There's no possible way that I can finish this review without mentioning the acting found within. Everyone involved is great with nary a disappointment to be found, but there's one person that just completely blew my mind. That person is Seo-woo Eun, a child who couldn't have been much older than the seven-year-old character that she portrayed. This child is, hands down, the creepiest child actor that I have ever seen, and in fact, she's a lot better than a solid eighty percent of the adults playing these sort of roles. Remember Jack Nicholson in The Shining and Daveigh Chase in The Ring? This young kid easily tops both of those performances, and I honestly don't see how the director got a performance this good out of her. I won't even mention the, ahem, "adult" kiss that she gave her father in one moment of the film, a scene which was more than just a little uncomfortable to watch.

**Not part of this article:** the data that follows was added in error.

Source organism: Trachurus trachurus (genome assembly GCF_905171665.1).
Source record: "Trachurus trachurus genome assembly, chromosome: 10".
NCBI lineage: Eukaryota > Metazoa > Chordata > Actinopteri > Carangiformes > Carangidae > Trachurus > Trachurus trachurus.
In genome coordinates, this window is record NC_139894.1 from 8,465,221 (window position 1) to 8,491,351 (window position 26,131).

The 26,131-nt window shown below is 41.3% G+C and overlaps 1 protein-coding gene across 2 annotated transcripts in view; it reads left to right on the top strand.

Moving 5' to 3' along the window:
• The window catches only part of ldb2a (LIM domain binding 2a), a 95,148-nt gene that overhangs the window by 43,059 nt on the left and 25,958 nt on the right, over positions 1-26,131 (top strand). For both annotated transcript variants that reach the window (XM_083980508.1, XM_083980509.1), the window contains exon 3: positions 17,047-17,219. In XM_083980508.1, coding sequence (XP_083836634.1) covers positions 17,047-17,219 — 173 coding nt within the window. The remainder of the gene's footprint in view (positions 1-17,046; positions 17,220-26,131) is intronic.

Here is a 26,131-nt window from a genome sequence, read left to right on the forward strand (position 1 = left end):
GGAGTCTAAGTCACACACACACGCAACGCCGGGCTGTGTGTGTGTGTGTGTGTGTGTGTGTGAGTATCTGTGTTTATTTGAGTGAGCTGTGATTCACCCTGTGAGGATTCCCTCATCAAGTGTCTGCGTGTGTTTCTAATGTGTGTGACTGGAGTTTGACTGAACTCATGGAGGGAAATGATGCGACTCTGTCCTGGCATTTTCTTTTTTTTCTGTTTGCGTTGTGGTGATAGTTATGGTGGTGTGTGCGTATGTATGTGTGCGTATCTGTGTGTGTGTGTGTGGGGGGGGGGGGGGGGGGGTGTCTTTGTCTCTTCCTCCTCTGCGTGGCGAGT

Overall, this is one of the better Asian horror films I've seen in quite some time. It may not be truly original, but it's done with style, class, and a whole lot of talent, and those factors go a long way in making this a recommendation. Whether you're new to the world of Asian horror or a seasoned veteran, this is one of those rare must-see films. 10/10.
Christopher #1: Christopher - added December 24, 2006 at 2:43pm
Fantastic ending. One of the few ghost flicks that had some thought put into it. Can't wait to see the American remake!
Chad #2: Chad - added December 24, 2006 at 3:02pm
"The Hollywood Reporter reports that Focus Features' new Rogue division has come aboard for the U.S. remake of the Korean horror hit Phone."

Won't have to wait long.